Caesarean babies at higher risk of allergies: Infants born by C-section are five times more likely to suffer common reactions
Babies left vulnerable by avoiding natural journey through birth canalThe journey would normally expose the baby to their mother's bacteriaBy the age of two, C-section babies more likely to have developed allergies
Daily Mail Reporter
22:55 GMT, 24 February 2013
23:55 GMT, 24 February 2013
Caesarian birth greatly increases a baby’s chances of developing allergies, a study has found.
Infants delivered by C-section are five times more likely than those born naturally to become allergic to common triggers such as dust mites and pets, according to the research.
Scientists believe the babies are left vulnerable by avoiding the journey through the birth canal, which would normally expose them to their mother’s bacteria.
Five times more likely: Being born by caesarean section greatly increases a baby's chances of developing allergies, a study has found
The discovery lends support to the 'hygiene hypothesis' that links childhood allergy to over-clean conditions early in life.
Lead researcher Dr Christine Cole Johnson, from the Henry Ford Hospital in Detroit, in the U.S., said: 'This further advances the hygiene hypothesis that early childhood exposure to micro-organisms affects the immune system’s development and onset of allergies.
Common triggers: The infants were more likely to become allergic to common triggers such as dust mites and pets because, scientists believe, the babies are left vulnerable by avoiding the journey through the birth canal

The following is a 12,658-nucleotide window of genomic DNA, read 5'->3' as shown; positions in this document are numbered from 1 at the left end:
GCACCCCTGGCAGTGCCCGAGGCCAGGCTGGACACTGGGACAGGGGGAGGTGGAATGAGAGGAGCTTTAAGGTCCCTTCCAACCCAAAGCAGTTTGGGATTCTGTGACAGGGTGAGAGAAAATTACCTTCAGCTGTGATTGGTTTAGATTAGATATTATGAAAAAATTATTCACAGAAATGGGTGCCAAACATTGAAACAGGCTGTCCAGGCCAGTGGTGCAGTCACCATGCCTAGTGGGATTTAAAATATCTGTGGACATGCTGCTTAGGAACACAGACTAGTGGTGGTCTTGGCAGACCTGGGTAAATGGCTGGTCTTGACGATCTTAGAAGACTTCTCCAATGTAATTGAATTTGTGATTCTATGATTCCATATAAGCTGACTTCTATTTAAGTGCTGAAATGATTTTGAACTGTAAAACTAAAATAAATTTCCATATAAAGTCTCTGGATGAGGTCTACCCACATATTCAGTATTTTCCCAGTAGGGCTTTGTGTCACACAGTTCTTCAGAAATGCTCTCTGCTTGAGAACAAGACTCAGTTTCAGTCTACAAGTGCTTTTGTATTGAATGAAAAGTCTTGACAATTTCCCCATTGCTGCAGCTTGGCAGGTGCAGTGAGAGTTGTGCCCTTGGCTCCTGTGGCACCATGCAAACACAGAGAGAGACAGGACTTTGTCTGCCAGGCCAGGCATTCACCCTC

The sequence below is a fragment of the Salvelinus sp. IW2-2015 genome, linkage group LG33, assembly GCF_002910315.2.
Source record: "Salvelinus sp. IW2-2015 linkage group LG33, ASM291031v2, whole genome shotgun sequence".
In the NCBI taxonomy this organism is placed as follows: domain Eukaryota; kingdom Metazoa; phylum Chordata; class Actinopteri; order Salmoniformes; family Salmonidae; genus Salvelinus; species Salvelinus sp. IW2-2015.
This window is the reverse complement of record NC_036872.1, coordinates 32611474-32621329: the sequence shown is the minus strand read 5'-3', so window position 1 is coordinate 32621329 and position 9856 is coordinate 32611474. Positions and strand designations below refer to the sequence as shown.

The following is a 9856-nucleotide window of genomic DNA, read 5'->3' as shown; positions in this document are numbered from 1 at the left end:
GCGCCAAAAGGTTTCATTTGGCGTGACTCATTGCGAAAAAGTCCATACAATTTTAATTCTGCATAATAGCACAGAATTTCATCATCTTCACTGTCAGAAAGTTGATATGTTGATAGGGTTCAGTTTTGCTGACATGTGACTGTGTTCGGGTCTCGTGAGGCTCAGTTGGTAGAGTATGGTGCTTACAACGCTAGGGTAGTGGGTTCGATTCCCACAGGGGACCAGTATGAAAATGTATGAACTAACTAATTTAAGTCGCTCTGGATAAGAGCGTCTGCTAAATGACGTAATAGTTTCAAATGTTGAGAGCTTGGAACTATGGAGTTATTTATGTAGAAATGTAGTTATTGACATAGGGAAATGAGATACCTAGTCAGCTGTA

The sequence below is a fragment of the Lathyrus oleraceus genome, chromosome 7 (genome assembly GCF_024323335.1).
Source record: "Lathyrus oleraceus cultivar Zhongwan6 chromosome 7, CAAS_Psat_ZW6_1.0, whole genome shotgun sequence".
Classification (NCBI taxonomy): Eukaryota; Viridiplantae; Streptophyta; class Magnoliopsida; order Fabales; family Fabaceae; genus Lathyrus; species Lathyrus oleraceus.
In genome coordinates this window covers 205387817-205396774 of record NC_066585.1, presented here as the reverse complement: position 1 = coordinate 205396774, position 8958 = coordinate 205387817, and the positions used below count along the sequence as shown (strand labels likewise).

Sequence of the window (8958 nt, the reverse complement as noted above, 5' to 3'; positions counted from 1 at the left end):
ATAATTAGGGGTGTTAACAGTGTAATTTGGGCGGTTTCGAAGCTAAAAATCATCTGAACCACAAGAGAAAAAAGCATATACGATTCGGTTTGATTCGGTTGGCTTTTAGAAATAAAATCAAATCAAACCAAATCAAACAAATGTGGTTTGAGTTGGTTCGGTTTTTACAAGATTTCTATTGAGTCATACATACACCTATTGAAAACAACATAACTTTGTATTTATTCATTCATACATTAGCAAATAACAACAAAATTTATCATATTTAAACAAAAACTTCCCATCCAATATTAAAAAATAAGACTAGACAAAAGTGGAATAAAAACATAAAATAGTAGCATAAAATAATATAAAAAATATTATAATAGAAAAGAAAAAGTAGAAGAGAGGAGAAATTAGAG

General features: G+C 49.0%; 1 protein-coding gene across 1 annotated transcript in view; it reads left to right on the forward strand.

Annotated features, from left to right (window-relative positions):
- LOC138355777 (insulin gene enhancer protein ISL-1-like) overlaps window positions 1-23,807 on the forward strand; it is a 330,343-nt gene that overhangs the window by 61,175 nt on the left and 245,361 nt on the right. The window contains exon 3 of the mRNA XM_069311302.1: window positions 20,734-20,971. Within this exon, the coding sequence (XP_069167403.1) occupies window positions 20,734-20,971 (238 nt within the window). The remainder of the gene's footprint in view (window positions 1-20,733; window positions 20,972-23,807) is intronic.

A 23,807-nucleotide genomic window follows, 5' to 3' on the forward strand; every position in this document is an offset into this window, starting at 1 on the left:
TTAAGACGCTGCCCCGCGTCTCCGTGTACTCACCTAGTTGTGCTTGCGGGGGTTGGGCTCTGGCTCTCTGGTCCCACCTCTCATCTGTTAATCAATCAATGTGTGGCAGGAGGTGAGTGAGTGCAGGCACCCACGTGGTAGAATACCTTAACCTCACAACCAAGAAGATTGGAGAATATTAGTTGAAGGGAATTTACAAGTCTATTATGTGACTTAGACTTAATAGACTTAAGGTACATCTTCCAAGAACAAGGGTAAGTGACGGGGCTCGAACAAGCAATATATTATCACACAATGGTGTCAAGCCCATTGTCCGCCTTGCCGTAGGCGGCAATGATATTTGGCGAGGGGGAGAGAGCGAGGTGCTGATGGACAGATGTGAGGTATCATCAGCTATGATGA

'We believe a baby’s exposure to bacteria in the birth canal is a major influencer on their immune system.'
Dr Johnson’s team studied 1,258 newborn babies and assessed them when they were one month, six months, one and two-years-old.
Backs hypothesis: Researcher Dr Christine Cole Johnson said the study backs 'the hygiene hypothesis' that links childhood allergy to over-clean conditions early in life
two years of age, babies born by C-section were much more likely to
have developed allergies to triggers in the home such as the droppings
of house dust mites, and dander, or dead skin, shed by dogs and cats.
Umbilical cord and stool samples from each baby were analysed, together with blood samples from both parents, breast milk and household dust.
Information was also collected on every family’s history of allergy or asthma, household pets, tobacco smoke exposure, baby illnesses, medication use, and aspects of pregnancy.
The results of the research were presented today at the annual meeting of the American Academy of Allergy, Asthma and Immunology in San Antonio, Texas.
Half of all children and teenagers in the UK have experienced allergies by their 18th birthday.
Each year the number of allergy sufferers in the UK increases by 5 per cent, half of whom are children.
An estimated 21 million UK adults
have at least one allergy. Ten per cent of children and adults under the
age of 45 have two or more allergies.
Jenkins, director of clinical services at the charity Allergy UK, said:
'During a natural birth the baby travels slowly down the birth canal
where it ingests normal bacteria, which has been shown to aid a healthy
immune response and protect against allergy.
the case of a Caesarean section, the baby has no contact with the birth
canal. Instead it is immediately removed from a sterile environment,
meaning the chances of developing allergy could be heightened.'
Widespread: An estimated 21 million UK adults have at least one allergy. Ten per cent of children and adults under the age of 45 have two or more allergies